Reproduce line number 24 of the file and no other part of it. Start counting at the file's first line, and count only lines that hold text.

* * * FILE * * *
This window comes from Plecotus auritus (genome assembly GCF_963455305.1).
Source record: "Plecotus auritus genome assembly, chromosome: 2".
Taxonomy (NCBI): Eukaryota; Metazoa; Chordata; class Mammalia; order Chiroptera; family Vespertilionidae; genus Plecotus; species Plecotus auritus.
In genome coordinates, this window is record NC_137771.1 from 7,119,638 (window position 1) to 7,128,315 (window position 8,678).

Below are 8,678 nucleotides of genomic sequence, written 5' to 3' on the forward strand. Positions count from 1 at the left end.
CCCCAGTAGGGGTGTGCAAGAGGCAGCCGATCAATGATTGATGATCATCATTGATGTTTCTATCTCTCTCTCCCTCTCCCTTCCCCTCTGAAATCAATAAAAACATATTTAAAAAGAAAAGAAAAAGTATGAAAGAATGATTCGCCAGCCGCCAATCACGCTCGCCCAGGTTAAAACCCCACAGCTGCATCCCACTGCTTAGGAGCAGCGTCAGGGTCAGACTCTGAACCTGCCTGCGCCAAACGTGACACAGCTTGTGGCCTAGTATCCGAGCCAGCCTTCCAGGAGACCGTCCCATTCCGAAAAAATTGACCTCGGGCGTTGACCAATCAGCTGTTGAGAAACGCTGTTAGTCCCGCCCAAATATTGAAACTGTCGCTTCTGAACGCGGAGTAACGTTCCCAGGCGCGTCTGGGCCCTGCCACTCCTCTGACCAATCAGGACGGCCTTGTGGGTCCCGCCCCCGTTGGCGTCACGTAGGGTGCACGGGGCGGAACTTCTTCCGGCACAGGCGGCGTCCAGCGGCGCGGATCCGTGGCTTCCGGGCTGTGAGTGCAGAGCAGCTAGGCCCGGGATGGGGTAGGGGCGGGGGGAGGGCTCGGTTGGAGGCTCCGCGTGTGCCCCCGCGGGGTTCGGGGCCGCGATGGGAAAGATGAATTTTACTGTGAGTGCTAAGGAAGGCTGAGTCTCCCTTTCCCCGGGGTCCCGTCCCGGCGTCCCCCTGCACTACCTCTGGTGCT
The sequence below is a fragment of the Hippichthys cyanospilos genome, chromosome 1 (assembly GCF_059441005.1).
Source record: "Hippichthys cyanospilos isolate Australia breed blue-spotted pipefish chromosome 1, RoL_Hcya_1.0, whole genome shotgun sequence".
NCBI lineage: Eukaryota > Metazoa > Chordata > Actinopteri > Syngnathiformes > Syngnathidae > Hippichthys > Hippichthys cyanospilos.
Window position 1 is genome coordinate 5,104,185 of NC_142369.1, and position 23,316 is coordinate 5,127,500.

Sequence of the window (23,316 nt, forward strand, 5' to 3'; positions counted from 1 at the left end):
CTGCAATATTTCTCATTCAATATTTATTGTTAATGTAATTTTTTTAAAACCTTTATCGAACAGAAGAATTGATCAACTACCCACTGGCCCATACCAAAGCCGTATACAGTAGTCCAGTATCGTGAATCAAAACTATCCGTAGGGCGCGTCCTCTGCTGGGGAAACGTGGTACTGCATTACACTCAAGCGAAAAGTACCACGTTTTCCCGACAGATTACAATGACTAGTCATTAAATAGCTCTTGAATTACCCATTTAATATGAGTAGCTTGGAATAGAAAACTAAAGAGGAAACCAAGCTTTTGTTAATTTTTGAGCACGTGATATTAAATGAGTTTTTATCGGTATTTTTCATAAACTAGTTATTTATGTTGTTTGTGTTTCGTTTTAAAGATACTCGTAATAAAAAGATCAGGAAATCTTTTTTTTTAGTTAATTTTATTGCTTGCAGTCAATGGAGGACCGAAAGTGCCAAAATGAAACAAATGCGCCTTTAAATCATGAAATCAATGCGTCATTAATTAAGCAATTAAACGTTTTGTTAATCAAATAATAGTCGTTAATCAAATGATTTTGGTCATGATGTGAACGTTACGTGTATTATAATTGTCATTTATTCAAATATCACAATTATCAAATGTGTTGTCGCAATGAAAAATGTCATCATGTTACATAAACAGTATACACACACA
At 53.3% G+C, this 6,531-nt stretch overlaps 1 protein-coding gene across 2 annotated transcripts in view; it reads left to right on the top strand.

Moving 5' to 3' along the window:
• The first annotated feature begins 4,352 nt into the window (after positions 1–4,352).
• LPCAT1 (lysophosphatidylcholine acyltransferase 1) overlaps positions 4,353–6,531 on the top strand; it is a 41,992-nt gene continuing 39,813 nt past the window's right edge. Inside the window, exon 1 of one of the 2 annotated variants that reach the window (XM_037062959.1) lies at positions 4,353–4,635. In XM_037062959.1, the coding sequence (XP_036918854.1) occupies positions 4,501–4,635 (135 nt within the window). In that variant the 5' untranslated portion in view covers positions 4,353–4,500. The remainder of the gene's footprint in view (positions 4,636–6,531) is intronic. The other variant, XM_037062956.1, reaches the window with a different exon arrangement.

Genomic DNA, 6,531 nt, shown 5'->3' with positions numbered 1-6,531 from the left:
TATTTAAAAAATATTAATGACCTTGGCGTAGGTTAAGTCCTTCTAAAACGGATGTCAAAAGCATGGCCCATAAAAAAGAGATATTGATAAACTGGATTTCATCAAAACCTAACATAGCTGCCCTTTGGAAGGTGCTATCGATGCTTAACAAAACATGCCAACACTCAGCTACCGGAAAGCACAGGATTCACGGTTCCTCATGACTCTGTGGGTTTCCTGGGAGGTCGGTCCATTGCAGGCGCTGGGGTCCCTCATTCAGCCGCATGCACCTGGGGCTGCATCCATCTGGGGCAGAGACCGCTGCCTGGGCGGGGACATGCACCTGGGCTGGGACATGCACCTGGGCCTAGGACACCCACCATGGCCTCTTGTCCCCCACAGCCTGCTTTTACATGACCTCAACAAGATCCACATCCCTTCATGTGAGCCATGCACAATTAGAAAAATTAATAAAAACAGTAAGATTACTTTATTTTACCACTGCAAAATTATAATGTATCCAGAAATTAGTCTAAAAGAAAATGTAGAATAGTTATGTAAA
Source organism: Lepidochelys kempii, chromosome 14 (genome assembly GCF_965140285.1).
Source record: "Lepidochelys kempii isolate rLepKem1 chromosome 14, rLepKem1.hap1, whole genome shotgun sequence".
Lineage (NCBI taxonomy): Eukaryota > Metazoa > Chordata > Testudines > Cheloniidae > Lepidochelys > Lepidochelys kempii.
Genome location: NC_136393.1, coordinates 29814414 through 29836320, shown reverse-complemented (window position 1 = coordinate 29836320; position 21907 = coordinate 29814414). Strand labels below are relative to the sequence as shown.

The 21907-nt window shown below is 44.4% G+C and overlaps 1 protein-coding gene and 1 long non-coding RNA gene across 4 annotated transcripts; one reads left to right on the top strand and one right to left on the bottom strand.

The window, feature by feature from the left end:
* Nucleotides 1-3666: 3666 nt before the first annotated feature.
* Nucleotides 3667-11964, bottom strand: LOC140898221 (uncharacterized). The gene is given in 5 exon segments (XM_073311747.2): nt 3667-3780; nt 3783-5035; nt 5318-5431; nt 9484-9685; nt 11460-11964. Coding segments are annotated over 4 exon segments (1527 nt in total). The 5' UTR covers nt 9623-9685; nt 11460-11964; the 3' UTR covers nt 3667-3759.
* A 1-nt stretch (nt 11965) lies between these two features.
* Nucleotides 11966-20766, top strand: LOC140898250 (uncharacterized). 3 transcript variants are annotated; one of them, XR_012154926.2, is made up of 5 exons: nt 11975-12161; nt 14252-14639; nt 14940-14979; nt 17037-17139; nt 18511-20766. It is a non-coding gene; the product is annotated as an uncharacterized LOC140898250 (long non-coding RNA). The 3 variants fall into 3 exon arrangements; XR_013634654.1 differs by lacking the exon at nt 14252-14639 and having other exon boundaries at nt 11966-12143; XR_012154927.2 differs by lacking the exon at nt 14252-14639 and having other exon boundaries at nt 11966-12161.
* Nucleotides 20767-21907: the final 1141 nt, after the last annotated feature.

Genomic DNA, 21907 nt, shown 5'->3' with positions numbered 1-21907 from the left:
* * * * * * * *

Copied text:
The window, feature by feature from the left end: